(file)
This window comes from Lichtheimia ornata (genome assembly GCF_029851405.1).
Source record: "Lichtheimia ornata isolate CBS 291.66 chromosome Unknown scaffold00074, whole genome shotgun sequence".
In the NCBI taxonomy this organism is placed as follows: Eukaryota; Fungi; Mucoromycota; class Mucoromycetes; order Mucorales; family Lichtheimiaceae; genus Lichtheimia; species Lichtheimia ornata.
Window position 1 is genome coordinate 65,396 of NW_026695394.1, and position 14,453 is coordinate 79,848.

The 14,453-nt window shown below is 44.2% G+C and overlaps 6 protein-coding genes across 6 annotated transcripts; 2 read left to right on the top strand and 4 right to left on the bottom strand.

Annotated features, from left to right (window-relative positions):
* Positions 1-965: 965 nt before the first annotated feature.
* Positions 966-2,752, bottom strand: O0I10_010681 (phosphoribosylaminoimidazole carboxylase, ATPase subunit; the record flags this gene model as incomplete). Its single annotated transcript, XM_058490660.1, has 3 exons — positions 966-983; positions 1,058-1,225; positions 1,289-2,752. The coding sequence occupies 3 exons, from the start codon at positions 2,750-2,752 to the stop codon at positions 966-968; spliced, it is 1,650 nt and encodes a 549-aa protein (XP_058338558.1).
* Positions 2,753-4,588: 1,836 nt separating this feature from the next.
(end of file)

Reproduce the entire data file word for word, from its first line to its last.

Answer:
This window comes from Lichtheimia ornata (genome assembly GCF_029851405.1).
Source record: "Lichtheimia ornata isolate CBS 291.66 chromosome Unknown scaffold00074, whole genome shotgun sequence".
In the NCBI taxonomy this organism is placed as follows: Eukaryota; Fungi; Mucoromycota; class Mucoromycetes; order Mucorales; family Lichtheimiaceae; genus Lichtheimia; species Lichtheimia ornata.
Window position 1 is genome coordinate 65,396 of NW_026695394.1, and position 14,453 is coordinate 79,848.

The 14,453-nt window shown below is 44.2% G+C and overlaps 6 protein-coding genes across 6 annotated transcripts; 2 read left to right on the top strand and 4 right to left on the bottom strand.

Annotated features, from left to right (window-relative positions):
* Positions 1-965: 965 nt before the first annotated feature.
* Positions 966-2,752, bottom strand: O0I10_010681 (phosphoribosylaminoimidazole carboxylase, ATPase subunit; the record flags this gene model as incomplete). Its single annotated transcript, XM_058490660.1, has 3 exons — positions 966-983; positions 1,058-1,225; positions 1,289-2,752. The coding sequence occupies 3 exons, from the start codon at positions 2,750-2,752 to the stop codon at positions 966-968; spliced, it is 1,650 nt and encodes a 549-aa protein (XP_058338558.1).
* Positions 2,753-4,588: 1,836 nt separating this feature from the next.